RIM is headed down the toilet. I don't mean this in a good way at all. The situation they face is very difficult to recover from. After a series of mediocre and outright failed product launches, their last hope is to try and launch one more BlackBerry to rule them all. Even this strategy, at best, is a long shot. Their new CEO, Thorstein Heins, doesn't see this logic. He wants to focus on the enterprise side of the business. I can tell you right now that if you don't have a booming consumer business, there's no way you can push the enterprise side of anything.
It's pretty clear the iPhone is responsible for the vast majority of this. Back in 2008, just after the iPhone was released, RIM was booming. Its stock was valued at $150/share. Now it's valued at $12/share, less than 10% of the value at its height. Adding insult to injury, their active subscriber numbers are way down. So what happened? How did Apple's iPhone and all of the other Android clones manage to kill the BlackBerry?
If you ask me, it all comes to one thing: user experience. When RIM released the first Blackberry, there weren't many other devices like it on the market. The Smartphone, as we know it, simply did not exist. Businesspeople needed some kind of portable device to manage their email, and the Blackberry was successful because it did this one thing very well. In fact, it's still successful in small niches like Washington D.C. because of the company's emphasis on security.
But outside of the government and other specialised niches, the walls started to cave in. People began to expect more out of their devices, and the iPhone delivered with the first web browsing experience worth talking about. RIM attempted to build a competitor with the Blackberry Storm 1, but its touchscreen interface had major usability issues. Worst of all, it didn't have wifi access. The enterprise market scoffed at this and quickly switched devices.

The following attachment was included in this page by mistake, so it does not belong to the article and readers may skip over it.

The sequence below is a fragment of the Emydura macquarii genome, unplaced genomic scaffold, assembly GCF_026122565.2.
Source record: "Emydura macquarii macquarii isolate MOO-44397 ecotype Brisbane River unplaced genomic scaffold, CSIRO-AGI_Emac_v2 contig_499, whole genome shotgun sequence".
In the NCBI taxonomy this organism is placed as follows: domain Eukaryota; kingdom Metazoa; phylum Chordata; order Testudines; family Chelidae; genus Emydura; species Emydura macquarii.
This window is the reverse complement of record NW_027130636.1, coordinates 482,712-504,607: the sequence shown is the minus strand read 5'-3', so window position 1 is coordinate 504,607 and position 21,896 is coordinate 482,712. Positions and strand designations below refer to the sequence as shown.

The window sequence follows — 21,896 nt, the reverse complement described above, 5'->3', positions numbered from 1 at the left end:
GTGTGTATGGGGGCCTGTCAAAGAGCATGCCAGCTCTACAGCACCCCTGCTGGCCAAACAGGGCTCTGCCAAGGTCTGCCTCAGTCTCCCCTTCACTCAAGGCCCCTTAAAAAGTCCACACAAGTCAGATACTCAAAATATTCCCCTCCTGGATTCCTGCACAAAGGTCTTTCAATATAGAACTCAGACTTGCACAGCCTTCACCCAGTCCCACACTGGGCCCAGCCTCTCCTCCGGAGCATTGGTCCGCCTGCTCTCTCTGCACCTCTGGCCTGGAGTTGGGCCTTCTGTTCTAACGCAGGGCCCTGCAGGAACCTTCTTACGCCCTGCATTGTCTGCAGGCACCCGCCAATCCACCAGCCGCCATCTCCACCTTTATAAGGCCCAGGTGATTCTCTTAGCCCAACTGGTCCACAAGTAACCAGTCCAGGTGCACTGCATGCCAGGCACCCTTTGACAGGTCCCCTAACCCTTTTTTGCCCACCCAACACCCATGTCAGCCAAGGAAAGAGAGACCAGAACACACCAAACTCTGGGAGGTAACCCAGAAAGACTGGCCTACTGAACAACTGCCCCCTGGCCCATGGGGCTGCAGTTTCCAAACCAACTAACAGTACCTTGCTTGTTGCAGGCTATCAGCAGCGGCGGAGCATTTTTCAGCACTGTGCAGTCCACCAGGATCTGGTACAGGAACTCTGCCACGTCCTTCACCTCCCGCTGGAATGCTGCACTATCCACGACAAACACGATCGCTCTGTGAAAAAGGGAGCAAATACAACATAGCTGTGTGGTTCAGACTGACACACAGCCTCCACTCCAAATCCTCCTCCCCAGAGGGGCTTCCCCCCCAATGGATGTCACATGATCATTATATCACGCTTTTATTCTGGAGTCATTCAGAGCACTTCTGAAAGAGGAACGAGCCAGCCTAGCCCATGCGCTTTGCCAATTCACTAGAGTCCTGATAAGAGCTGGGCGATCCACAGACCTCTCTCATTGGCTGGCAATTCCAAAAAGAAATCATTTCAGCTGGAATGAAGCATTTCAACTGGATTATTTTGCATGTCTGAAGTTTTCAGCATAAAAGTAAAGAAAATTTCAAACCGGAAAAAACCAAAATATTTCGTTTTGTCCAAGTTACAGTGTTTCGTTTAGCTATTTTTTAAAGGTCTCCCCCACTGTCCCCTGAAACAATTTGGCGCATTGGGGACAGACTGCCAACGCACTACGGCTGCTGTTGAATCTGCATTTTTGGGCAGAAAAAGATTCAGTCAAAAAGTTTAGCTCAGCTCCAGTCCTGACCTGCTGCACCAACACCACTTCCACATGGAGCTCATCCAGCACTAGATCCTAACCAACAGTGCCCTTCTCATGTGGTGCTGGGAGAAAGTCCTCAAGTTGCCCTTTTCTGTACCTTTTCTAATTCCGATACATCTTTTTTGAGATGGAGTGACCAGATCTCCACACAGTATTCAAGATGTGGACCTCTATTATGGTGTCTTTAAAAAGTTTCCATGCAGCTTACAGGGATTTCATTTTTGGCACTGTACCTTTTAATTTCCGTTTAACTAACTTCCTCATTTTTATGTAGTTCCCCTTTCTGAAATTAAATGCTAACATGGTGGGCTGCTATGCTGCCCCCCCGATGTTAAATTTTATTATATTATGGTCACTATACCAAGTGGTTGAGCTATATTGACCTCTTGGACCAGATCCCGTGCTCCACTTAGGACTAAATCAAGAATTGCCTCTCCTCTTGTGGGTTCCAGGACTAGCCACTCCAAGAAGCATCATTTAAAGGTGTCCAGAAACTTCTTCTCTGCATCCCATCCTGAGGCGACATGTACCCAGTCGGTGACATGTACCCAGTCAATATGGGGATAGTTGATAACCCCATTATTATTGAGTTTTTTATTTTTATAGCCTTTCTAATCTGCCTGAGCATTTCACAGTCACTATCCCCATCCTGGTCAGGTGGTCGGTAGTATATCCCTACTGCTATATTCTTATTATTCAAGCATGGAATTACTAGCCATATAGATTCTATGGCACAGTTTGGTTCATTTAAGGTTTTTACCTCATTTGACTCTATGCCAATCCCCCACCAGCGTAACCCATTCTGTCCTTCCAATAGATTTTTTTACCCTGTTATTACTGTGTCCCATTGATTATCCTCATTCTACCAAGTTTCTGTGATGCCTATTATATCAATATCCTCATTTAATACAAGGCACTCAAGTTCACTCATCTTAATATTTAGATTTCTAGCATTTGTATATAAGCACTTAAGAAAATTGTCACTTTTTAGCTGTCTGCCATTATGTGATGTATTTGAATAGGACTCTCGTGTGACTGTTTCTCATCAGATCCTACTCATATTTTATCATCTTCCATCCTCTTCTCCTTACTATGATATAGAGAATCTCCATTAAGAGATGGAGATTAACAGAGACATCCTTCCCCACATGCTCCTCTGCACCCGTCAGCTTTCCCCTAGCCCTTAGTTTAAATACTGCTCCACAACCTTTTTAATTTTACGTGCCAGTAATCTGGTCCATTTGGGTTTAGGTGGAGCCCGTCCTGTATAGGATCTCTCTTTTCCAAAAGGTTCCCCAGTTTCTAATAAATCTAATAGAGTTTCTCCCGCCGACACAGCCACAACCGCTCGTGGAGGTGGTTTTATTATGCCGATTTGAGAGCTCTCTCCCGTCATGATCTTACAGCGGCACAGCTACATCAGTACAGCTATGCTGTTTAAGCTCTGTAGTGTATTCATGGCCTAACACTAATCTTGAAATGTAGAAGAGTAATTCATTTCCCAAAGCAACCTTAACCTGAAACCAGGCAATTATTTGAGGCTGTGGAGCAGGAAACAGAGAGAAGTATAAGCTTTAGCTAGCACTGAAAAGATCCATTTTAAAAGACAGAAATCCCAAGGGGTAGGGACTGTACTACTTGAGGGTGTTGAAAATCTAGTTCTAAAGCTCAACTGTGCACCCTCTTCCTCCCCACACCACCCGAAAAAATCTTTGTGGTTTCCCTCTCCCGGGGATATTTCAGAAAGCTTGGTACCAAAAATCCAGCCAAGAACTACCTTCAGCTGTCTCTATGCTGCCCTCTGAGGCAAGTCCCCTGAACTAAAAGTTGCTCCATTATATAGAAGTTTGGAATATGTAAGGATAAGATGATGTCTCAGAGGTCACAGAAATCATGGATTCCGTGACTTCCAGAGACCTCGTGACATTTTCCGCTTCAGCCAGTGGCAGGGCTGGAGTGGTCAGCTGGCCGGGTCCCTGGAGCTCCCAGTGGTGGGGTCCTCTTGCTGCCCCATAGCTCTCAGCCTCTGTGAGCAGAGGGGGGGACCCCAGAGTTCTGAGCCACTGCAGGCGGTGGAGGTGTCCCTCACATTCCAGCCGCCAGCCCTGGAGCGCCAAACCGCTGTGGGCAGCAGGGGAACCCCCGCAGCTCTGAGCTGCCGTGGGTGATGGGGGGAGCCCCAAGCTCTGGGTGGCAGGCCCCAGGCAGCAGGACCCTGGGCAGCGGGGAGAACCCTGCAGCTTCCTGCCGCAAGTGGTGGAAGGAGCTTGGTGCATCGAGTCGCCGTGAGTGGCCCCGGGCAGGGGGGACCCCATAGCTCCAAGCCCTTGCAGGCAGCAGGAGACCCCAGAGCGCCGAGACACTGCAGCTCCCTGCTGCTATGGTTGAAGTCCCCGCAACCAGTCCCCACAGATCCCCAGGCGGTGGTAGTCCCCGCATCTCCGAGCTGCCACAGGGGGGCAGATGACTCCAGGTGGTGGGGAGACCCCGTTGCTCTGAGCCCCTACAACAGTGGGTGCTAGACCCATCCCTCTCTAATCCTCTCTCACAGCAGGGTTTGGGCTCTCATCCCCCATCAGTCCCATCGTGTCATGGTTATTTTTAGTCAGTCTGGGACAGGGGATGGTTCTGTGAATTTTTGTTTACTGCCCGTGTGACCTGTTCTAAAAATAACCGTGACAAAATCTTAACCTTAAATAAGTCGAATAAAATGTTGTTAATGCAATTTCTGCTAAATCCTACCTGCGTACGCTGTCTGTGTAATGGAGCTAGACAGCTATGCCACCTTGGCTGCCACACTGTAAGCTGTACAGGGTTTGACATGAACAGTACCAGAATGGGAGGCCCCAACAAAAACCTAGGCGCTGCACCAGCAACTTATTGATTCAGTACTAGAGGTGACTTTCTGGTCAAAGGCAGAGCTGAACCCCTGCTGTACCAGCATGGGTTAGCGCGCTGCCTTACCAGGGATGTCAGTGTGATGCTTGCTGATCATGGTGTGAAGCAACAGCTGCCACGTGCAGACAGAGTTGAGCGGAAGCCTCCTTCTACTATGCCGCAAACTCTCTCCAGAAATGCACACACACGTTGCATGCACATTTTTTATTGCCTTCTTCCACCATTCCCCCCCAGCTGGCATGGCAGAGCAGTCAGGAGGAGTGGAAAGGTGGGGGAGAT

Now that RIM has to compete with the iPhone (and similar okayish Android devices), the company has completely lost its focus. In an age of walled gardens and zen-like focus, RIM really doesn't know what it wants to be. Just have a look at the list of different developer environments they support.
- Adobe Flash
- Adobe Air
- Android (using Java)
Apple has decided not to support many of these, and for this reason they have succeeded. I can't see how any anyone in the developer community would want to work on such a complicated platform. Lose the developers, and you can no longer sell the apps that are all the rage.
RIM, wanting to please everyone, has produced one patchy product after the next. Their tablet strategy was yet another blunder on top of a litany of disasters. The Blackberry Playbook doesn't even do email right of the box. You need to pair it with another Blackberry device in order to have the privilege. Who in their right mind thinks this is a good tablet strategy? Nah, let's just forget about making a standalone product. Let's do a tablet that's smartphone companion.
s worth. RIM will die out slowly as it tries to find its place in enterprise applications. The company made its mark back in the day when a P.D.A. was just a P.D.A., and it had nothing to do with the things you and your girlfriend did at the bar last night. Once companies managed to cram everything into a pocket sized device like the iPhone, it was curtains for the Blackberry. R.I.P. R.I.M. You lost focus in a market you could have dominated.
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